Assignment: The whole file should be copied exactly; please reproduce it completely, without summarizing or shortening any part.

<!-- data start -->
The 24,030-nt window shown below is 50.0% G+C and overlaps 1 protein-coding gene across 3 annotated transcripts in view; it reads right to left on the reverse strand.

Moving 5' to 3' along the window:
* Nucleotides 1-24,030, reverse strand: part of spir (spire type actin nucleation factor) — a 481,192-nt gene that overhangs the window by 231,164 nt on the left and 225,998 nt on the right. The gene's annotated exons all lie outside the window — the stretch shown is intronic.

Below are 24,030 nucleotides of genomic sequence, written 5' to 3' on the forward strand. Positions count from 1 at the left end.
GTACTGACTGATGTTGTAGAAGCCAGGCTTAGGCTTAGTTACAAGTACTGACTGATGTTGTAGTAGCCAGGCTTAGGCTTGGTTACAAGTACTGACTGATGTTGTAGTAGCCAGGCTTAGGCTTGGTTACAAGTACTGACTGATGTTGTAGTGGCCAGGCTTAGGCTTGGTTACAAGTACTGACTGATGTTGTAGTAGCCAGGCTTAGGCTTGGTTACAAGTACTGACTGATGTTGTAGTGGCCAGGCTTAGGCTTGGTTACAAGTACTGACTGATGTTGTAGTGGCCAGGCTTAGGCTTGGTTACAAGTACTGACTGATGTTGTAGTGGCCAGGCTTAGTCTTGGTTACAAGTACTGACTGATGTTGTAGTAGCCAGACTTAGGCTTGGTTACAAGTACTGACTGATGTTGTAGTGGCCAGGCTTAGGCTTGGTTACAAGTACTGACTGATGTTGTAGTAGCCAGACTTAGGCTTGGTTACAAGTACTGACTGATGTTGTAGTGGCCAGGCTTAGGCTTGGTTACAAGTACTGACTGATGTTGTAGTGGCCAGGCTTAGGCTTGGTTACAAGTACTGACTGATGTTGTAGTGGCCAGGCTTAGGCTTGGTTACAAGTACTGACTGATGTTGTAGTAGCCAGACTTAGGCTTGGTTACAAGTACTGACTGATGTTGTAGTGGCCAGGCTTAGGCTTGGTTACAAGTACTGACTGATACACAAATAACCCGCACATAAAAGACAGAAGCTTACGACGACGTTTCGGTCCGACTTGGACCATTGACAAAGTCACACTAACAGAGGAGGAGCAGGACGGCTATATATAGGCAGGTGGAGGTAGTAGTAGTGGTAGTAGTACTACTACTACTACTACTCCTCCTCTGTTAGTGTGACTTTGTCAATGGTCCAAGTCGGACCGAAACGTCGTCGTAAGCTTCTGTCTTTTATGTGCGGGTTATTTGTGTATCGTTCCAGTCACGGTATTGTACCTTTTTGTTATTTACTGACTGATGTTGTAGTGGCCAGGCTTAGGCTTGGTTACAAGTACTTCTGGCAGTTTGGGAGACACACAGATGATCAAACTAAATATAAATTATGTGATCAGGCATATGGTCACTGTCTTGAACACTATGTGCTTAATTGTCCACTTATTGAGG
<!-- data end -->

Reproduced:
The 24,030-nt window shown below is 50.0% G+C and overlaps 1 protein-coding gene across 3 annotated transcripts in view; it reads right to left on the reverse strand.

Moving 5' to 3' along the window:
* Nucleotides 1-24,030, reverse strand: part of spir (spire type actin nucleation factor) — a 481,192-nt gene that overhangs the window by 231,164 nt on the left and 225,998 nt on the right. The gene's annotated exons all lie outside the window — the stretch shown is intronic.

Below are 24,030 nucleotides of genomic sequence, written 5' to 3' on the forward strand. Positions count from 1 at the left end.
GTACTGACTGATGTTGTAGAAGCCAGGCTTAGGCTTAGTTACAAGTACTGACTGATGTTGTAGTAGCCAGGCTTAGGCTTGGTTACAAGTACTGACTGATGTTGTAGTAGCCAGGCTTAGGCTTGGTTACAAGTACTGACTGATGTTGTAGTGGCCAGGCTTAGGCTTGGTTACAAGTACTGACTGATGTTGTAGTAGCCAGGCTTAGGCTTGGTTACAAGTACTGACTGATGTTGTAGTGGCCAGGCTTAGGCTTGGTTACAAGTACTGACTGATGTTGTAGTGGCCAGGCTTAGGCTTGGTTACAAGTACTGACTGATGTTGTAGTGGCCAGGCTTAGTCTTGGTTACAAGTACTGACTGATGTTGTAGTAGCCAGACTTAGGCTTGGTTACAAGTACTGACTGATGTTGTAGTGGCCAGGCTTAGGCTTGGTTACAAGTACTGACTGATGTTGTAGTAGCCAGACTTAGGCTTGGTTACAAGTACTGACTGATGTTGTAGTGGCCAGGCTTAGGCTTGGTTACAAGTACTGACTGATGTTGTAGTGGCCAGGCTTAGGCTTGGTTACAAGTACTGACTGATGTTGTAGTGGCCAGGCTTAGGCTTGGTTACAAGTACTGACTGATGTTGTAGTAGCCAGACTTAGGCTTGGTTACAAGTACTGACTGATGTTGTAGTGGCCAGGCTTAGGCTTGGTTACAAGTACTGACTGATACACAAATAACCCGCACATAAAAGACAGAAGCTTACGACGACGTTTCGGTCCGACTTGGACCATTGACAAAGTCACACTAACAGAGGAGGAGCAGGACGGCTATATATAGGCAGGTGGAGGTAGTAGTAGTGGTAGTAGTACTACTACTACTACTACTCCTCCTCTGTTAGTGTGACTTTGTCAATGGTCCAAGTCGGACCGAAACGTCGTCGTAAGCTTCTGTCTTTTATGTGCGGGTTATTTGTGTATCGTTCCAGTCACGGTATTGTACCTTTTTGTTATTTACTGACTGATGTTGTAGTGGCCAGGCTTAGGCTTGGTTACAAGTACTTCTGGCAGTTTGGGAGACACACAGATGATCAAACTAAATATAAATTATGTGATCAGGCATATGGTCACTGTCTTGAACACTATGTGCTTAATTGTCCACTTATTGAGG